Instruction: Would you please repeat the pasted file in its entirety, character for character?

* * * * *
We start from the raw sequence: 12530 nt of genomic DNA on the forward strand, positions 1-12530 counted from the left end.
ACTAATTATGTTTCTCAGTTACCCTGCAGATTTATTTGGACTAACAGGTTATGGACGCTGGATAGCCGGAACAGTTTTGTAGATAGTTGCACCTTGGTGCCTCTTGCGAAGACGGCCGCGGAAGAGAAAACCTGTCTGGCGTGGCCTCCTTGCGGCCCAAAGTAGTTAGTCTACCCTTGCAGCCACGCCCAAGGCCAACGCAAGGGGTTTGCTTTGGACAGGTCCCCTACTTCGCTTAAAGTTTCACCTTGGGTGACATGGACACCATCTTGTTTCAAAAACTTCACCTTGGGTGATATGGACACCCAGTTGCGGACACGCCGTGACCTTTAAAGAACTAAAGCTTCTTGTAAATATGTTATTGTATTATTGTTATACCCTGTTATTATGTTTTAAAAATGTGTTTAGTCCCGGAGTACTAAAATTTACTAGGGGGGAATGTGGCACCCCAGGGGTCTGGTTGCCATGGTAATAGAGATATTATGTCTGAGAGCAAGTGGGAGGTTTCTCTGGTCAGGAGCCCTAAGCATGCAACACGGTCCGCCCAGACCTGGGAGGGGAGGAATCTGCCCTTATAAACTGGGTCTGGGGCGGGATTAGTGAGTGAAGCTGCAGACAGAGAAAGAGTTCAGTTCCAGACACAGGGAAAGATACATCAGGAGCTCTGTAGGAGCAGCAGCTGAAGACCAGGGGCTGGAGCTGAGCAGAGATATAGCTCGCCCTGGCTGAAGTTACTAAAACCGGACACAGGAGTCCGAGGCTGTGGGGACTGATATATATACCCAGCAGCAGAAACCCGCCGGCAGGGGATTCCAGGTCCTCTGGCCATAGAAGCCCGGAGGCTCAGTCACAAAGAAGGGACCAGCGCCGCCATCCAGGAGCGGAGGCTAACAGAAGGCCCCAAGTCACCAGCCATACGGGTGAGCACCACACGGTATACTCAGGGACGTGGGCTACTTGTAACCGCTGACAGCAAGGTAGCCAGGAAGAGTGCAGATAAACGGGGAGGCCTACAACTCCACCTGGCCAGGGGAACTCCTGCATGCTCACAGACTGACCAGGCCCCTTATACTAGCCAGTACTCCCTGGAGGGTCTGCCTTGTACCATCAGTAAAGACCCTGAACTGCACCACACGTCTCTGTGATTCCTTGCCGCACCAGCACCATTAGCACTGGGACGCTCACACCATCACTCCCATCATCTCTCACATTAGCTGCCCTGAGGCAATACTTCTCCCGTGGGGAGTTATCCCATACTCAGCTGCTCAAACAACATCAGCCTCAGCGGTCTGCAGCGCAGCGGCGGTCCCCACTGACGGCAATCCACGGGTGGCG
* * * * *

We start from the raw sequence: 12530 nt of genomic DNA on the forward strand, positions 1-12530 counted from the left end.
ACTAATTATGTTTCTCAGTTACCCTGCAGATTTATTTGGACTAACAGGTTATGGACGCTGGATAGCCGGAACAGTTTTGTAGATAGTTGCACCTTGGTGCCTCTTGCGAAGACGGCCGCGGAAGAGAAAACCTGTCTGGCGTGGCCTCCTTGCGGCCCAAAGTAGTTAGTCTACCCTTGCAGCCACGCCCAAGGCCAACGCAAGGGGTTTGCTTTGGACAGGTCCCCTACTTCGCTTAAAGTTTCACCTTGGGTGACATGGACACCATCTTGTTTCAAAAACTTCACCTTGGGTGATATGGACACCCAGTTGCGGACACGCCGTGACCTTTAAAGAACTAAAGCTTCTTGTAAATATGTTATTGTATTATTGTTATACCCTGTTATTATGTTTTAAAAATGTGTTTAGTCCCGGAGTACTAAAATTTACTAGGGGGGAATGTGGCACCCCAGGGGTCTGGTTGCCATGGTAATAGAGATATTATGTCTGAGAGCAAGTGGGAGGTTTCTCTGGTCAGGAGCCCTAAGCATGCAACACGGTCCGCCCAGACCTGGGAGGGGAGGAATCTGCCCTTATAAACTGGGTCTGGGGCGGGATTAGTGAGTGAAGCTGCAGACAGAGAAAGAGTTCAGTTCCAGACACAGGGAAAGATACATCAGGAGCTCTGTAGGAGCAGCAGCTGAAGACCAGGGGCTGGAGCTGAGCAGAGATATAGCTCGCCCTGGCTGAAGTTACTAAAACCGGACACAGGAGTCCGAGGCTGTGGGGACTGATATATATACCCAGCAGCAGAAACCCGCCGGCAGGGGATTCCAGGTCCTCTGGCCATAGAAGCCCGGAGGCTCAGTCACAAAGAAGGGACCAGCGCCGCCATCCAGGAGCGGAGGCTAACAGAAGGCCCCAAGTCACCAGCCATACGGGTGAGCACCACACGGTATACTCAGGGACGTGGGCTACTTGTAACCGCTGACAGCAAGGTAGCCAGGAAGAGTGCAGATAAACGGGGAGGCCTACAACTCCACCTGGCCAGGGGAACTCCTGCATGCTCACAGACTGACCAGGCCCCTTATACTAGCCAGTACTCCCTGGAGGGTCTGCCTTGTACCATCAGTAAAGACCCTGAACTGCACCACACGTCTCTGTGATTCCTTGCCGCACCAGCACCATTAGCACTGGGACGCTCACACCATCACTCCCATCATCTCTCACATTAGCTGCCCTGAGGCAATACTTCTCCCGTGGGGAGTTATCCCATACTCAGCTGCTCAAACAACATCAGCCTCAGCGGTCTGCAGCGCAGCGGCGGTCCCCACTGACGGCAATCCACGGGTGGCG